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Hot Pepper Genome Sequenced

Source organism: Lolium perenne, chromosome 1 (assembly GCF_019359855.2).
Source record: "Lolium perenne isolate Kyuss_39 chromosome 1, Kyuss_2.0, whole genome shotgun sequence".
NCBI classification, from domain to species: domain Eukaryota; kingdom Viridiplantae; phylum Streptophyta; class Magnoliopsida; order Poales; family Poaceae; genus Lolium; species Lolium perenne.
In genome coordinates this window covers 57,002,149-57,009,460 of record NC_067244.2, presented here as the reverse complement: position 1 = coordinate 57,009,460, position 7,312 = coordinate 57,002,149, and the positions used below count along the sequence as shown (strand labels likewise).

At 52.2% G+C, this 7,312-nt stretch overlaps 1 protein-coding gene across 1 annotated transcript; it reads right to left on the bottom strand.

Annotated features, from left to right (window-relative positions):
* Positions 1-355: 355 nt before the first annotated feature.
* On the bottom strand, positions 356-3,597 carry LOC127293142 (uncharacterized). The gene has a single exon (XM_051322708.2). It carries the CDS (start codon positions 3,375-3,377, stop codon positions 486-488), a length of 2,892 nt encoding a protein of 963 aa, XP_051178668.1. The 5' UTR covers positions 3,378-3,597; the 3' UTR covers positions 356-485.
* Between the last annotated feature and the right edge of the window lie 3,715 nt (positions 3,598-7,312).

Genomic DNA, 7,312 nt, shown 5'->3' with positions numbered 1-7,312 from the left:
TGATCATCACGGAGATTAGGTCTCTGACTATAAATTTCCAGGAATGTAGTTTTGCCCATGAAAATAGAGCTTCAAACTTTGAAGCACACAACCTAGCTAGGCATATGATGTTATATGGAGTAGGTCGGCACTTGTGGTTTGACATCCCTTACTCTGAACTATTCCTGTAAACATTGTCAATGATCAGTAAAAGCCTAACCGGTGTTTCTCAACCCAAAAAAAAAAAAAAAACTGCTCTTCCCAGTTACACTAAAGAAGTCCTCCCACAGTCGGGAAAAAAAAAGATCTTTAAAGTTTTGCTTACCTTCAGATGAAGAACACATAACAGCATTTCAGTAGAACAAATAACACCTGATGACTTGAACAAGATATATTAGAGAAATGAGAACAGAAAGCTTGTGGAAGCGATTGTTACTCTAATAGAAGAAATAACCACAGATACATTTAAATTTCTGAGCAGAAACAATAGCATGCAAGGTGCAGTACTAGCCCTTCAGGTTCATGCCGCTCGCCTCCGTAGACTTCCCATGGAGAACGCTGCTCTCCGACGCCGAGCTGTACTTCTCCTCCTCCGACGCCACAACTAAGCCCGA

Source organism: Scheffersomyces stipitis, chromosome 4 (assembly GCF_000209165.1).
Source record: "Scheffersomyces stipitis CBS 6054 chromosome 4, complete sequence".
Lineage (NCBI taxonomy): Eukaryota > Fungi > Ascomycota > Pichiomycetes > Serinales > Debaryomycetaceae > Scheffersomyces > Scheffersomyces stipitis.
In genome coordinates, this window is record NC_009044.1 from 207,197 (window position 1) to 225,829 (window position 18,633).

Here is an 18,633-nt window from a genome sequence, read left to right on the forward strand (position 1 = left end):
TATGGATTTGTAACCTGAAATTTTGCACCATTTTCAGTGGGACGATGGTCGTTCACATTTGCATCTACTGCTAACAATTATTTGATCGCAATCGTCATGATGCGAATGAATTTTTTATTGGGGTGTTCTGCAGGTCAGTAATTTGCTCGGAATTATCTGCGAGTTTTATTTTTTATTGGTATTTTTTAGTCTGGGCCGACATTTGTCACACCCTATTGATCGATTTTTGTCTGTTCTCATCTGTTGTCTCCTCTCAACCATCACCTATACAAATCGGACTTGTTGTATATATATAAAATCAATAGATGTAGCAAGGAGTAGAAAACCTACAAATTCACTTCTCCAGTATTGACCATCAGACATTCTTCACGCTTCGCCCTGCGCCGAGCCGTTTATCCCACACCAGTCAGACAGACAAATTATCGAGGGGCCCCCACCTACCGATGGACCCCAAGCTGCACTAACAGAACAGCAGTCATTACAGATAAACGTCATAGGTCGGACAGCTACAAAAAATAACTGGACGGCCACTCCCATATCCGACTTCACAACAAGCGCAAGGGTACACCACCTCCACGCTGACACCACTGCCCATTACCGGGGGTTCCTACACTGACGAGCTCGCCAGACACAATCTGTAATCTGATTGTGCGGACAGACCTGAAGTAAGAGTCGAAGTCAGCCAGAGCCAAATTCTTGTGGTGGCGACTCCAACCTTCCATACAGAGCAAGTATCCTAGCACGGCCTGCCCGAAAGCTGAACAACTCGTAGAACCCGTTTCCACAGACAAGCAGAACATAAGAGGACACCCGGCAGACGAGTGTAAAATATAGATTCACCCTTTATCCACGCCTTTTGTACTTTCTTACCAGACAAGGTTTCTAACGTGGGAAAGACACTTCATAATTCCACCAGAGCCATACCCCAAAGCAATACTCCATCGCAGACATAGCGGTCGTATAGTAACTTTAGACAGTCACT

An article by Pat Bailey in the January 19 issue of The Davis Enterprise reports on the sequencing of the hot pepper (Capsicum annuum)(image) genome by a large international team, which included scientists from the University of California-Davis and Seoul National University in Korea. The research was published online on January 19, 2014 in an open-access article in Nature Genetics. According to Bailey, the new genome sheds light on the biology of the pepper’s characteristic spiciness, as well as its fruit-ripening and disease-resistance mechanisms. In addition, the genome data reveals new information v ital. for improving the horticultural, nutritional, and medicinal qualities of these peppers, for which the annual global production has grown more than 40-fold in the last two decades and now is greater than $14.4 billion. According to Bailey’s article, the researchers sequenced a hot pepper landrace, or domesticated variety, from the Mexican state of Morelos. The variety, known as Criolo de Morelos 334, has consistently exhibited high levels of disease resistance and has been extensively used in hot-pepper research and breeding. The research team also provided sequencing data for the Perennial and Dempsey cultivated pepper varieties and for the related habanero pepper species (Capsicum chinense). The sequencing also uncovered evidence suggesting that the pungency, or “heat,” of the hot pepper originated through the evolution of new genes by duplication of existing genes and changes in gene expression after the peppers evolved into species. Bailey said that it was already known that pepper pungency was caused by the accumulation of naturally occurring chemicals called capsaicinoids, unique to the Capsicum genus. More than 22 of these “heat”-producing compounds have been isolated from peppers, and many have been shown to have human health benefits, including inhibition of tumor growth for certain cancers, pain relief for arthritis, appetite suppression, and weight-loss promotion. According to Bailey, information mined by this sequencing project will help scientists better understand how these compounds are synthesized in the pepper plant. It also establishes the pepper as a valuable model for exploring, in general, the evolution of plants’ organic compounds — beyond those directly involved in growth, development and reproduction. [Article by Pat Bailey in The Davis Enterprise] [Nature Genetics article]